Watch Our Heritage in Motion
By Jewish Federation of Metro Detroit
March 2, 2020
Detroit Public Television (DPTV) believes in telling the stories of the past to impact the present and help build for the future. Nowhere is that more evident than in the hundreds of hours of historical and documentary programming DPTV broadcasts each year. On Sunday, March 15, 2020, that programming will focus on our history during the station’s Jewish Heritage Night. The best part? You don’t even have to leave your house to catch it all.
From 7:00 to 10:00 pm this live, prime-time event will feature in-studio guests, fascinating looks at Jewish history and culture, and reflections on Jewish Detroit’s past. Plus, these two amazing documentaries:
Detroit Remember When: The Jewish Community
From Detroit Public Television and award-winning producers Sue Marx and Allyson Rockwell comes this retrospective documentary about Jewish life in Detroit. The film traces the roots of Jews in Detroit from the 1700’s with the arrival of the first Jewish fur trader in Detroit and culminates in the importance of Jewish leadership in the political, civil rights, arts, cultural and educational life of the region today. Told through interviews, archival footage, home movies and historic photographs, the film will bring back warm memories of cherished traditions for those who grew up in Detroit’s large, close-knit community. Take a trip down memory lane of Jewish life including the early days, discrimination, religious and cultural traditions, politics and civil rights, education, philanthropy, and future leaders.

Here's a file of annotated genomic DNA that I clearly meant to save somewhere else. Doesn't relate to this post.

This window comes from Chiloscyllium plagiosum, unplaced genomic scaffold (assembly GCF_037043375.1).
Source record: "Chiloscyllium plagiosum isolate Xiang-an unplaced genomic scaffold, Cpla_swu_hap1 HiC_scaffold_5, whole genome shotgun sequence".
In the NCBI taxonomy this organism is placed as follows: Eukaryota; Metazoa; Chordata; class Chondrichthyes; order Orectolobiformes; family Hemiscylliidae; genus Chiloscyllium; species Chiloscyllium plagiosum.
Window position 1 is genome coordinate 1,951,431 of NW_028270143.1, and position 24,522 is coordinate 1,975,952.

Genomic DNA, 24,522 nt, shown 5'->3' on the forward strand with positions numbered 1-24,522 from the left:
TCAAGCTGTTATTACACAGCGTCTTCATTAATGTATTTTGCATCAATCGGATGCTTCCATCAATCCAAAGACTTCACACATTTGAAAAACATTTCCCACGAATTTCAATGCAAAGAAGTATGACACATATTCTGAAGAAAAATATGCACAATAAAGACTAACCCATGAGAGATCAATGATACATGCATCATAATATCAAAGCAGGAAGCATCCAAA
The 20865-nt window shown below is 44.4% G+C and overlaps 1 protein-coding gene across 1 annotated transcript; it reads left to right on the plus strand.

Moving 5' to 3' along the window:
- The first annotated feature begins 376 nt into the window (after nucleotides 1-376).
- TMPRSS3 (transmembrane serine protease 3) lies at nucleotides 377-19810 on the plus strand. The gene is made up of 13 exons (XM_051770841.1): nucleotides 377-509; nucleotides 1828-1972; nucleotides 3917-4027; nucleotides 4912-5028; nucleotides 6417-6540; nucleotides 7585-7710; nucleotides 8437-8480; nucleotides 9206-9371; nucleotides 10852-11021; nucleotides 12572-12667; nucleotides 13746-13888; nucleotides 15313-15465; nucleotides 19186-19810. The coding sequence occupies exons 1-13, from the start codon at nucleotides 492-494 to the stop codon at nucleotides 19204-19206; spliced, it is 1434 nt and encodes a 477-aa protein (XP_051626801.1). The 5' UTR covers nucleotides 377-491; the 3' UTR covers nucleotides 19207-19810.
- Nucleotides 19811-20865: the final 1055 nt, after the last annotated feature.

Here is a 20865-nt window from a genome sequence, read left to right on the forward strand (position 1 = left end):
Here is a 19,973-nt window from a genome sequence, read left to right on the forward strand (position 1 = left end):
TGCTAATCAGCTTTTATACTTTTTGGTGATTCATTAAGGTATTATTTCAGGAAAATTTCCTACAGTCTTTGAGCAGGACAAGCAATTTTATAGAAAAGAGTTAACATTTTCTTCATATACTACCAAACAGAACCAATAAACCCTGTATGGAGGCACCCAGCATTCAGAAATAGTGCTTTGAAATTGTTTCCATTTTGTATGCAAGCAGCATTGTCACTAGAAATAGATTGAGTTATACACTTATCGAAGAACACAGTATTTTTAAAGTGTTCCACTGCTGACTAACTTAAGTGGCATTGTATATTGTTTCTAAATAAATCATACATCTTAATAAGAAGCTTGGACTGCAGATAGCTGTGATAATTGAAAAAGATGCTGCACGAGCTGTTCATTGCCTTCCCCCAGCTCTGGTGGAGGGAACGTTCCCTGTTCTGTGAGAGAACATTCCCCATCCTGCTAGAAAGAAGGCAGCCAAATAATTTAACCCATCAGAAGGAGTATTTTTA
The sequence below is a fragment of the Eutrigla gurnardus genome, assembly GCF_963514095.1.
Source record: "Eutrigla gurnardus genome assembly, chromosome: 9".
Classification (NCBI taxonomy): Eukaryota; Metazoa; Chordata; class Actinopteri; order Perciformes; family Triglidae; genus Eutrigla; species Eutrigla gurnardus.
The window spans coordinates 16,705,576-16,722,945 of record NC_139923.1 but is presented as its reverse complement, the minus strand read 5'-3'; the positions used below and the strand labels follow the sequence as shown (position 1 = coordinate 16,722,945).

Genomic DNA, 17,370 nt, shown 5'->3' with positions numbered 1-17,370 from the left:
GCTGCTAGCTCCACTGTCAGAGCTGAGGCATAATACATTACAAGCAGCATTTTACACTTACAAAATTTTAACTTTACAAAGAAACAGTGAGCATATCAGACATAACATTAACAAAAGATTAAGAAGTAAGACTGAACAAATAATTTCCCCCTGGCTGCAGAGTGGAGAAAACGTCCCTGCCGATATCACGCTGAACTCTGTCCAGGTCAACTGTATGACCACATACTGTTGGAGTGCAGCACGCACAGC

GI JEWS: Jewish Americans in World War II
This feature-length documentary spotlights the little-known story of the more than 550,000 Jewish Americans who served their country in all branches of the military during World War II. Filmmaker Lisa Ades brings the struggles of these brave men and women to life through first-hand experiences that reveal their fight against fascism, as well as their more personal war to liberate loved ones in Europe. After years of battle, these pioneering service men and women emerged transformed: more profoundly American, more deeply Jewish, and determined to continue the fight for equality and tolerance at home.
GI Jews features more than 25 original interviews with veterans who speak candidly about the impact of their war time experiences: Mel Brooks, who served in the Army; Henry Kissinger, a refugee from Nazi Germany who was drafted into the Army; and the late Bea Cohen, who was a member of the Women’s Army Auxiliary Corps in England.
Tune in to history. Our history. Don’t miss Jewish Heritage Night on Detroit Public Television, WTVS, March 15th at 7:00 pm.